The Skip Garden is an urban food oasis in the middle of the King’s Cross development site; but more importantly it is the only community group within the Kings Cross redevelopment project – London’s largest. It has re-located 3 times already during the last ten years to make room for the advancing regeneration of the area, but its transient nature is also its most important asset. Each move brings about new spatial opportunities, new ways of doing things and the chance to engage new communities. In 2014 Jan Kattein and I, teaching at the Bartlett School of Architecture, teamed up with Global Generation – the charity which operates the skip garden – to radically re-shape it last move.
The project challenged architecture students to engage with a real client (Global Generation), a real brief and a real site (the Skip Garden at Kings Cross) realising students designs at full scale. Unlike mainstream architectural education which often responds to a speculative brief, client and in some cases site we asked each student to respond to new or exisiting conditions of the gardens. The result was the collaborative design and build of seven structures, each led by a UCL student that each tackled a different theme in the garden. This included a grey-water recycling scape, a kinetic rain shelter, an evaporation cool store, a twilight gardening space, a chicken coop, a rammed earth dinning space and a toilet enclosure. The aspiration of the project was to engage with a process of ‘design by making’; an iterative process which involves drawing but with an emphasis on making at a 1:1 scale.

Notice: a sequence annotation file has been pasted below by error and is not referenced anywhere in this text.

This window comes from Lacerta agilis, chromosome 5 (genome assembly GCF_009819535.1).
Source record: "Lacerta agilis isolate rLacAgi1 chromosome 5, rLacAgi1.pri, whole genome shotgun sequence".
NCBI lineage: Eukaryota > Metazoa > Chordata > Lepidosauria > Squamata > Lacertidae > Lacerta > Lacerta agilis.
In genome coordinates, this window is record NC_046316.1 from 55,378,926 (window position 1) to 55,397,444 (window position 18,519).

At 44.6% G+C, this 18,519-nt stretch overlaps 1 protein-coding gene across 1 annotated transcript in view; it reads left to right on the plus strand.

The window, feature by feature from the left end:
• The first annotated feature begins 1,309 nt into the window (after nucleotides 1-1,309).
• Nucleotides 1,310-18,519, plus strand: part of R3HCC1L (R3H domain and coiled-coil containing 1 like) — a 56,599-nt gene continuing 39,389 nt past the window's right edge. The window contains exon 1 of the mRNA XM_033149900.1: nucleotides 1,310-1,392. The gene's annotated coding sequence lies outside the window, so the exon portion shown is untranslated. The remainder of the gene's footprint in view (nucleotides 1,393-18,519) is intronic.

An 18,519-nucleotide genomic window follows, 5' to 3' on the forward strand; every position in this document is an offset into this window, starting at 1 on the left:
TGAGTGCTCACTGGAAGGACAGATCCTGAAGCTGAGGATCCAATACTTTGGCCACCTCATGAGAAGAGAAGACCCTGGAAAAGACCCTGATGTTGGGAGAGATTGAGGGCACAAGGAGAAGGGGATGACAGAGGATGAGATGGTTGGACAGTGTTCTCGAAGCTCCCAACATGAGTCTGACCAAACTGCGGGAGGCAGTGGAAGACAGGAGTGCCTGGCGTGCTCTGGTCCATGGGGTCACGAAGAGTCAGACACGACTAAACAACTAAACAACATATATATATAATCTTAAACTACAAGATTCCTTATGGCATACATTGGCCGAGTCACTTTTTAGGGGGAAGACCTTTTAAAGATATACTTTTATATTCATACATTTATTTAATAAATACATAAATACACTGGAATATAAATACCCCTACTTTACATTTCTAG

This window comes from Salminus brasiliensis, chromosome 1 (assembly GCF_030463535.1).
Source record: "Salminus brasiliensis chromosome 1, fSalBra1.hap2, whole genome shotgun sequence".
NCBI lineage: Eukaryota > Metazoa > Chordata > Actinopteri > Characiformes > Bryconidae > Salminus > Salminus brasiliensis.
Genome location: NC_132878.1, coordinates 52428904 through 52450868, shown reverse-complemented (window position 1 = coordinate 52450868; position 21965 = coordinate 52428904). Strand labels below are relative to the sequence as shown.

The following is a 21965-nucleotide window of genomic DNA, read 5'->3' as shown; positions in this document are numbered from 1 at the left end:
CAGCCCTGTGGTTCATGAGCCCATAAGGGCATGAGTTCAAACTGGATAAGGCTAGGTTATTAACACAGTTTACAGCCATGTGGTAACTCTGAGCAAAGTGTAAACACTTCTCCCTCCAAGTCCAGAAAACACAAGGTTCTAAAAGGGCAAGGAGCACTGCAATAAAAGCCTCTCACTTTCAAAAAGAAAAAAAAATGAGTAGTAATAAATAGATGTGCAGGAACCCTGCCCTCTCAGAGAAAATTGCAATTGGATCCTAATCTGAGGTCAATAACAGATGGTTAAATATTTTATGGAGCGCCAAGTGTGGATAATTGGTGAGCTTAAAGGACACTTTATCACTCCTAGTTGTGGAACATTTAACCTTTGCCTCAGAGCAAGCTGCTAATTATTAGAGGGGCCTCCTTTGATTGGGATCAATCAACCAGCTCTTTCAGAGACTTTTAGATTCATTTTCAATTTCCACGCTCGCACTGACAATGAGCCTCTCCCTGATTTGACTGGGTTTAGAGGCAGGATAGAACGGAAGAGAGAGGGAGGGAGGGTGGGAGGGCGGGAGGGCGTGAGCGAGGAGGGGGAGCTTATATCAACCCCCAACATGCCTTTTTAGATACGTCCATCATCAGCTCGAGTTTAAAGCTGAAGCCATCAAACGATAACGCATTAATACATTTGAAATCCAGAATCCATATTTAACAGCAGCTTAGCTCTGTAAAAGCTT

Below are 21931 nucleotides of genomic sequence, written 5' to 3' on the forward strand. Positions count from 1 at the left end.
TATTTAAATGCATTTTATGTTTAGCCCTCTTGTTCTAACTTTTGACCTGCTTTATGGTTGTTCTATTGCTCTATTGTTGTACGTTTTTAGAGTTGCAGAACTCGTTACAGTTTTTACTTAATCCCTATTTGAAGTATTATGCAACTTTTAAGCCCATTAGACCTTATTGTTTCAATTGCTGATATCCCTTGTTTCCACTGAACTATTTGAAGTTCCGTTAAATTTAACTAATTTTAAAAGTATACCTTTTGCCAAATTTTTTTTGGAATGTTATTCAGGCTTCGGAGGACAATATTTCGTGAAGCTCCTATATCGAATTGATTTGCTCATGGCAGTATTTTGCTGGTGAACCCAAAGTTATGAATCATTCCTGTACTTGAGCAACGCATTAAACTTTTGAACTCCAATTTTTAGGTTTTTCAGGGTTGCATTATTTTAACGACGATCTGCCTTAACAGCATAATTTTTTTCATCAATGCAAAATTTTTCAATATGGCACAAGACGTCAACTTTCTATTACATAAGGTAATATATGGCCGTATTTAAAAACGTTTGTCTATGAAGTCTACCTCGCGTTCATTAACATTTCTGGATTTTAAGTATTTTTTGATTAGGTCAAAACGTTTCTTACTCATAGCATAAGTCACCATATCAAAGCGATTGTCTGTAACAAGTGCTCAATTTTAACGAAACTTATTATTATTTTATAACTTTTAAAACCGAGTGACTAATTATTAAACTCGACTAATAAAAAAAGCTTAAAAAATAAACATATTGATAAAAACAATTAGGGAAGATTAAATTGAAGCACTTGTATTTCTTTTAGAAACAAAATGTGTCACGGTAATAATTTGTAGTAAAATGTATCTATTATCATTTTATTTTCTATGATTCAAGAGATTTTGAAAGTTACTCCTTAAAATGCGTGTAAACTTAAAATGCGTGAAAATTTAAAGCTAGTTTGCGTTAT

Beyond the design of each of the structures we feel that successful architectural practice relies on collaboration and teamwork. Our skip garden project sought to address this imbalance and realise the spatial potential that arises from collaborative working methods. The emphasis was not just on fostering a relationship with the client but embrace their role as the only community resource in the area. We asked the student to engage those around them, the client, volunteers, apprenticeships and other students to be active parts of realizing the project. As such school children, local residents, contractors and stakeholders were given an insight into architectural practice.
The project is interesting in a number of ways. For the first time in living memory Bartlett students designed and build a real project on a real site for a real client. The engagement with Global Generation has moved centre stage in the students’ design process. Engaging in detail with the charity’s educational remit has brought about designs that are unique, specific and responsive. The project sets a precedent for how architecture can be taught, but it also sets a precedent for the role of architectural practise to engage and empower communities.
Almost all materials are reclaimed, many of them from the Kings Cross development sites surrounding the garden. Earth, dug out adjacent to the site was used to construct a rammed earth wall. Reclaimed scaffolding boards form the filtration beds for the greywater recycling scape, a reclaimed shipping container serves as foundation and base for the twilight gardening space which in turn is clad with reclaimed sash windows sourced locally and a produce coolstore and poetry writing space is built from earthbag walls made from coffee sacks donated by a local roastery.
See the video below about this process and do come and visit!
The garden and kitchen is open Tuesday to Friday, 10am-4pm. See http://www.globalgeneration.org.uk
(I believe the garden will remain till 2018)